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Still image from Fujian Blue, 2007, 87 min. Directed by Robin Weng

dGenerate Films is a US-based distributor of independent contemporary Chinese cinema, with a catalogue drawn from the salons, festivals and personal distribution networks of China’s underground film scene. Since their inception in 2008, they’ve built a catalogue of around thirty titles and have been instrumental in increasing the profile of independent Chinese cinema, both overseas and within China itself. They also have a cracking website with critical reviews and commentary on contemporary Chinese cinema in general.

I recently spoke with Kevin Lee, dGenerate’s Vice President of Programming and Education, about this burgeoning underground film scene, the documentary impulse, and the power of cheap technology.

Christen Cornell: How did dGenerate begin?

Kevin Lee: dGenerate really started as the brainchild of Karin Chien, who’s the founder and president of the company. Around 2007 Karin and I both started noticing Chinese independent films being screened in the US, in special venues like the Museum of Modern Art (MOMA) or the New York University.

There was one artist in particular: Ou Ning, who’s done a couple of documentary works like Meishi Street and Sanyuan Li. Karin and I had attended separate screenings of his work and had both noticed how exceptional this work was.

Karin struck up a conversation with Ou Ning and asked: Are these films available in the United States, and are there other films like them? Ou Ning’s answer to the questions was: Yes there are other films like this, and no there’s no real distribution system set up – not even in China, except for a kind of underground DVD distribution, people passing DVDs to each other, copying them, pirating them, or watching them in specialty venues or these underground or independent film salons or festivals. So it sounded like the exposure of these films was very limited both domestically and abroad.

We got talking about it and decided to take a chance and set up a distribution system for these films. Partly for business reasons, but also to give the filmmakers a revenue stream, an ability to actually make money on the films – since in China it’s technically illegal to sell these films and most of them are distributed by pirated networks anyway, so typically an independent filmmaker in China doesn’t see any money from the distribution of their films. Here [in North America] there was at least a substantial possibility that these films could make money for the filmmakers.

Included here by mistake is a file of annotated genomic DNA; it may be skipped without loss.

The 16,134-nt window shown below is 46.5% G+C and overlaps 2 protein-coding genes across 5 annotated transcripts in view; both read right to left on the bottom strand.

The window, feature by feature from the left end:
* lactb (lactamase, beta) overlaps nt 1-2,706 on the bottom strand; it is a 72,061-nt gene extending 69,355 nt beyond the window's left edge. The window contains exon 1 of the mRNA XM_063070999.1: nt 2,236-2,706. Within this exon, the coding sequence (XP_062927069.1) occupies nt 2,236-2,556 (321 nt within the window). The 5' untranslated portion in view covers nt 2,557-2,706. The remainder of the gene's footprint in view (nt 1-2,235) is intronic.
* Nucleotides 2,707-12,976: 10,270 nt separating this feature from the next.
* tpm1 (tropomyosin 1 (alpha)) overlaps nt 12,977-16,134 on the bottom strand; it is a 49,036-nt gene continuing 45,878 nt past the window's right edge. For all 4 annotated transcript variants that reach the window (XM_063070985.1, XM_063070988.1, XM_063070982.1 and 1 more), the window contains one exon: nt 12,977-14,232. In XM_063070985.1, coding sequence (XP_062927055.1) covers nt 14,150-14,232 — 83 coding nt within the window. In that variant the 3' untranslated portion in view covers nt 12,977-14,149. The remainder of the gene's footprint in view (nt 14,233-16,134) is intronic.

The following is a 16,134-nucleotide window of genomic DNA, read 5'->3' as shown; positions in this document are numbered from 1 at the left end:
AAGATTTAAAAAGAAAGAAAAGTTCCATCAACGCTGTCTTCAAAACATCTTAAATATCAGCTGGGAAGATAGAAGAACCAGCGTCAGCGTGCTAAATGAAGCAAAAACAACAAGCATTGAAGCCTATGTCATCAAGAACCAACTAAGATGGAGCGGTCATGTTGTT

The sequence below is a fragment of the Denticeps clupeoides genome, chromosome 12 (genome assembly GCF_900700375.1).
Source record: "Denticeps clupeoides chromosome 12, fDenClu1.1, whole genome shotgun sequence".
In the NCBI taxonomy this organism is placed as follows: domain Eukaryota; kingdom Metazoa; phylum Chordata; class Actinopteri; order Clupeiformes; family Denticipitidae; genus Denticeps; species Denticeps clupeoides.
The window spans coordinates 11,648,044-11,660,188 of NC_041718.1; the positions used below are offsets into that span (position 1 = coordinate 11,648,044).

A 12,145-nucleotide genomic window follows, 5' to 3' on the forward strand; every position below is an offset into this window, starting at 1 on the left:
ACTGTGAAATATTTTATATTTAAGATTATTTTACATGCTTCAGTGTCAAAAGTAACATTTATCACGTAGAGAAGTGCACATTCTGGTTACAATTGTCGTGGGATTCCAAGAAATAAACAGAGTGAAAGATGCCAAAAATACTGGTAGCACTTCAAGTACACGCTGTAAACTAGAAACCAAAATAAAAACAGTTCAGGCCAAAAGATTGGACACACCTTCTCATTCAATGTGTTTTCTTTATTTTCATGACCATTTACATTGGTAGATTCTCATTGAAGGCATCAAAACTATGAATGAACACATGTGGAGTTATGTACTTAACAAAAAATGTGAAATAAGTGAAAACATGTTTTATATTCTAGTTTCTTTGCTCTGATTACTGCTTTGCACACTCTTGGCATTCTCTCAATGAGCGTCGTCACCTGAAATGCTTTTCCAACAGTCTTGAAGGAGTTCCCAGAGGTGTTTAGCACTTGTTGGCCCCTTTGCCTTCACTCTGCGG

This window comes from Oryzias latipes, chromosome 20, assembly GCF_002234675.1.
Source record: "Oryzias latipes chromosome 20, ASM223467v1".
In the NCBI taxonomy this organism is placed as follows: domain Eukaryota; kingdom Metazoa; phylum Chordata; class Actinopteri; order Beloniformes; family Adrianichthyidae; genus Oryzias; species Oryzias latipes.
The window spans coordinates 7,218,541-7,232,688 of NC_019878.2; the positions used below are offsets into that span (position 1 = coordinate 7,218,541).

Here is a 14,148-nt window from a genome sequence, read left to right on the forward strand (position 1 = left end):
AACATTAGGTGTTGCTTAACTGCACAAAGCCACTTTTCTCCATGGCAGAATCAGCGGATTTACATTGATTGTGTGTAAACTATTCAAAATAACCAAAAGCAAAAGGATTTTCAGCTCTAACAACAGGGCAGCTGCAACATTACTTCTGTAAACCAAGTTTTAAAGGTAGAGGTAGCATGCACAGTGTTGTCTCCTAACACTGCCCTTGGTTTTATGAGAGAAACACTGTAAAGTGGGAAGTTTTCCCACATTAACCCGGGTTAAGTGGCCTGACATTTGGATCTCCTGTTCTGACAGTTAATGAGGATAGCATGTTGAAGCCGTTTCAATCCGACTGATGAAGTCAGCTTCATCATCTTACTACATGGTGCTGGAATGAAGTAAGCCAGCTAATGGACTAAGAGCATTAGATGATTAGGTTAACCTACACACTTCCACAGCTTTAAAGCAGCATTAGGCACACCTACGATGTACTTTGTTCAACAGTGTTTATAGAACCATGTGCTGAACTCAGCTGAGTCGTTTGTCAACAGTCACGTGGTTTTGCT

So not only would we create this as a business but also as a support system for the filmmakers, to raise money for them through the sales of their DVDs and enable them to raise funding this way for their future projects.

In 2008 Karin flew out to China. She didn’t know anyone there except for a handful of contacts, but she’d meet with one person, get three or four contacts from that person, and then meet the other three or four people, and then by the end of the month she’d established this network of thirty or forty key figures in the independent film scene both in Beijing and in Shanghai.

She came back to the States with about seventy or eighty DVDs that people had given her. These weren’t signed deals, but just screeners, and the fact that people were so willing to give them to her really spoke to everyone’s acknowledgement that this was something that was really wanted: a distribution system, a way to get these films seen. There was this collective frustration that these films, great as they were, just really weren’t reaching as much of an audience as they could.

So Karin brought the eighty DVDs back to the United States, but she was pretty wiped out from the trip and needed someone to watch all the films. I’m a rabid cinephile so I happily devoted the next month to watching them, and then we created an evaluation system to assess which ones would have the most potential as distributed DVD titles in the United States.

At the same time Karin met with one of her old friends, Brent Hall, who was really instrumental in helping us devise a business model for how we could operate. Suyin So brought a legal perspective, and this was a very key thing because at the time there was really no widely accepted or implemented law in China, and a lot of filmmakers didn’t even understand the first thing about copyright law. A lot of them still don’t understand. [laughs] It’s like every time we try to bring a filmmaker on board and distribute their films we have to do this sort of impromptu tutorial on what the contract means, what copyright means, what rights mean.

So basically with the four of us – Karin leading; me handling programming as well as educational outreach; Brent doing the operational work; and Suyin doing the legal work and consultations – we’ve been able to form this company, and in just the two years we’ve been operating we’ve gone from zero films to about thirty titles. All of our filmmakers have made money in the first quarter of working with us, and we’ve really built up a reputation for these films and for Chinese independent cinema in general.